By: Diedrik Syoen
Cross industry learning, the transfer of technologies across industry boundaries, can revolutionize technology landscapes. We will illustrate the advantages of cross industry learning with a case study.
With the disappearance of the printed word (yes, you too are probably reading this on the web), you might think all hope was lost for the humble inkjet cartridge. It seems inevitable that all technologies know a period of success, but are then made irrelevant by others. How can a technology survive its inevitable decline? And how can you, when you are active in a given domain stay ahead of others? The answer to both questions can be provided by cross industry learning.
Cross industry learning allows you to stay ahead of competitors by implementing the learnings from other industry domains and also allows you to survive by using your existing technological portfolio to enter new markets.
Let’s have a look at the inkjet cartridge
Developed in the 80’s in parallel by Canon and Hewlett-Packard, it was the result of the stubborn belief of a group of dedicated engineers in need of a non-impact, high quality color-printing technique. The cooperation between Canon and HP made the inkjet cartridge into a performant technology, unrivaled for the printing of high quality color images. However, the shrinking of the printed word market seemed to be the beginning of the end for the inkjet cartridge. As it turns out nothing could be further from the truth. Inkjet printing technology has merely shifted from its initial application domain – books and newspapers – to new domains.
Other industries are picking up the learnings from inkjet printing and implementing the technology for their own purposes. Here are 4 examples:
1. 3D printing
Several 3D printers are built upon the inkjet printing technique. Instead of depositing layers of ink, layers of molten plastic are deposited by the cartridges in 3 dimensions. Many of the printing giants, such as Hewlett-Packard, have started new departments focused on the development of their own 3D printers. Inevitably, they will recycle the internal knowledge they have gathered in years of inkjet development.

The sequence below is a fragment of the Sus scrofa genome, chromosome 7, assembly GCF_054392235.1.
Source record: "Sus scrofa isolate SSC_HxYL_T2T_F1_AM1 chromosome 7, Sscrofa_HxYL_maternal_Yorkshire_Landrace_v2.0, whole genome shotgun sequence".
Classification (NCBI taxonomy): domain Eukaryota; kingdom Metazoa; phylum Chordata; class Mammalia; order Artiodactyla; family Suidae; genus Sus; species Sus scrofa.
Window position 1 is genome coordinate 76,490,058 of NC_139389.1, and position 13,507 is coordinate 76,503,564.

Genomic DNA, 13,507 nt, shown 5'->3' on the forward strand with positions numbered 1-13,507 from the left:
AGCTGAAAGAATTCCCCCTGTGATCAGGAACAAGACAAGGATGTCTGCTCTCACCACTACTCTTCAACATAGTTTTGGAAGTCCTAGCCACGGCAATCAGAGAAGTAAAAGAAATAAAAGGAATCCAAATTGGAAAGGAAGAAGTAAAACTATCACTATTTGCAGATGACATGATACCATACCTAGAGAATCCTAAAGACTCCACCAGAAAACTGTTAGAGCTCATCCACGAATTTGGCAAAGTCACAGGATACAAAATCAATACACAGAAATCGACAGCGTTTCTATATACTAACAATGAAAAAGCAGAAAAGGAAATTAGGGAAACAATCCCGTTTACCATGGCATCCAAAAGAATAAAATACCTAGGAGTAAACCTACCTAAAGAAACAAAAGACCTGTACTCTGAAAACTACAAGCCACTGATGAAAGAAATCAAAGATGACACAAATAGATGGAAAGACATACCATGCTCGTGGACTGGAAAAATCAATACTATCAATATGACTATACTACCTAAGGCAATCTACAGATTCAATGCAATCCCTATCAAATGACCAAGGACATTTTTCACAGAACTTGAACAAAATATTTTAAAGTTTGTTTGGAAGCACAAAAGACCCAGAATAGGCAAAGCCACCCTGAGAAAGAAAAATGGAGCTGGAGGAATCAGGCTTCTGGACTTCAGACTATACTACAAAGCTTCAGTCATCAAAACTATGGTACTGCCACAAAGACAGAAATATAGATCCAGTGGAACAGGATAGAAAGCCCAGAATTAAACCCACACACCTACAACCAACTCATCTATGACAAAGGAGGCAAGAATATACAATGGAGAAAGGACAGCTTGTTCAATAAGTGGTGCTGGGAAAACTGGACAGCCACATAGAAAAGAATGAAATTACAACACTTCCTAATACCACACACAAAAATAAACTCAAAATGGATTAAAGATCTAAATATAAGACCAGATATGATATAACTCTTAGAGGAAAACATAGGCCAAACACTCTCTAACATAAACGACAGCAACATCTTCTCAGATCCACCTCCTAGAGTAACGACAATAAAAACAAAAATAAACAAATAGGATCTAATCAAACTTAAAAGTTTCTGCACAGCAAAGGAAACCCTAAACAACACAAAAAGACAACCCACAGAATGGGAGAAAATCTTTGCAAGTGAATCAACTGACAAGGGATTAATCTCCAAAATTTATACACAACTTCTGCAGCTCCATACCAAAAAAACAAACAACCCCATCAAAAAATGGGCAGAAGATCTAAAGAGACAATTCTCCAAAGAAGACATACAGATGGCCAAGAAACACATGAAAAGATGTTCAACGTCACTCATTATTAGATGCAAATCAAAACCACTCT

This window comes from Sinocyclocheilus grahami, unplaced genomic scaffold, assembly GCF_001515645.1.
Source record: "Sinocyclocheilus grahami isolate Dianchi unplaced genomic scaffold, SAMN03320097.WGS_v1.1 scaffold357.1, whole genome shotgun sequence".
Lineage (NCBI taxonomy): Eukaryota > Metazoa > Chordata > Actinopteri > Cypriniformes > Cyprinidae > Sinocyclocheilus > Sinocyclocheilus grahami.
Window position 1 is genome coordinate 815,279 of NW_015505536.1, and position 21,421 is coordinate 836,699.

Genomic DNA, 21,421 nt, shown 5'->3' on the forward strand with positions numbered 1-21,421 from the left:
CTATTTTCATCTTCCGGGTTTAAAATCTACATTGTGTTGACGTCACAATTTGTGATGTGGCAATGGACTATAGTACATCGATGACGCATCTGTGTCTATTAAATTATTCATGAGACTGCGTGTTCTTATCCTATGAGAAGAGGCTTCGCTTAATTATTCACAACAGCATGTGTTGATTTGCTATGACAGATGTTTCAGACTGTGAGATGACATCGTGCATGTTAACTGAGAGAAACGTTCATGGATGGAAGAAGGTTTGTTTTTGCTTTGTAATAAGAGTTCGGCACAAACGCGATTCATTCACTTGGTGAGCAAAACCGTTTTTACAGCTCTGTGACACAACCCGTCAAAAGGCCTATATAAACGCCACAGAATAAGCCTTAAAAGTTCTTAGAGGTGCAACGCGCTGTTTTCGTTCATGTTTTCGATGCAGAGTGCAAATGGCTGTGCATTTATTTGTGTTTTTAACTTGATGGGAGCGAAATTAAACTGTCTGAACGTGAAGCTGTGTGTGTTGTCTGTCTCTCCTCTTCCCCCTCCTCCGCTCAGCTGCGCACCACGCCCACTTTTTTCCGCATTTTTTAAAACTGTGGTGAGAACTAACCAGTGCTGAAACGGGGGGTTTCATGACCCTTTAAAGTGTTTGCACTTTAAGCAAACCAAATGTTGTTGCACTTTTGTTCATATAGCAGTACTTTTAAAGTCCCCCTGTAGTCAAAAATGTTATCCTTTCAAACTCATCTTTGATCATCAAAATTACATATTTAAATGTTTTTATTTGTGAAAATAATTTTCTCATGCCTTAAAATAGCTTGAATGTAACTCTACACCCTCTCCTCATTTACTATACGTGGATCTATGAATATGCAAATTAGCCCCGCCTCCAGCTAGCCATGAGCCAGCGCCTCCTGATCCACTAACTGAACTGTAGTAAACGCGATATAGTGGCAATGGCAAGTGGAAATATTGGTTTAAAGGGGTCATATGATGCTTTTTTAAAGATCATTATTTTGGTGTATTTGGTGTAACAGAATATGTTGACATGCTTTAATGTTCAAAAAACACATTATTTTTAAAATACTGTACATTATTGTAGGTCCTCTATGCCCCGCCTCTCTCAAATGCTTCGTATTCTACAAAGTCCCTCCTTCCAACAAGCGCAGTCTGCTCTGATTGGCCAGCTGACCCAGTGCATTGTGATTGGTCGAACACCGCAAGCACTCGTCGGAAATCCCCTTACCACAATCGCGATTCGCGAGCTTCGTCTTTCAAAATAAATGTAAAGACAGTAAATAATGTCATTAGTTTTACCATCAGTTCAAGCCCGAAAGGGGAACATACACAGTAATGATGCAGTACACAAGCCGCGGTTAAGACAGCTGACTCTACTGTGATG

It turned out the printer’s standard inkjet nozzles were the ideal size for printing human cells.
Instead of filling up cartridges with inks, scientists have been filling them up with living cells. This allows them to create 3 dimensional patterns of cells, and so essentially, tissues, and ultimately organs. The initial tests by some of the pioneers of bioprinting like Organovo, were actually carried out on a conventional Lexmark inkjet printer. It turned out the printer’s standard inkjet nozzles were the ideal size for printing human cells. Unintentionally, the printing companies had made a machine that fulfilled many of the requirements of bioprinting and so they have contributed indirectly to the development of this new technology.
3. Printed electronics
Another variation of the inkjet cartridge has been to use conductive inks instead of regular inks to manufacture flexible electronics such as solar cells. Inkjet cartridges are under investigation in various locations as a low cost low tech method to manufacture solar cell electrodes.
A last variation of inkjet printing is its use in food. Initially, 2D inkjet printing on food surfaces was used to create decorative patterns or to print text, such as origin & date info on eggs. The next step has been 3D inkjet food printing, to create whole foodstuffs based on liquefied foods. What originally seemed an amusing garage technology, is now being taken further into serious development, especially with the aim to create foods for people with swallowing problems.
So one technology – inkjet cartridges -, originally developed for a single application -printing on paper-, has evolved into multiple new market segments. By learning from the development of the original inkjet cartridges and transferring this knowledge to 4 new domains – manufacturing, medicine, electronics & food – new innovations are being developed.
About the author
In close cooperation with sales, business development and management, Diederik explores ways to expand the CREAX brand by improving the services, identifying target markets and developing strategies to communicate with them. Diederik has 5 years of experience in leading innovation projects within CREAX and is still regularly consulted to share his insights.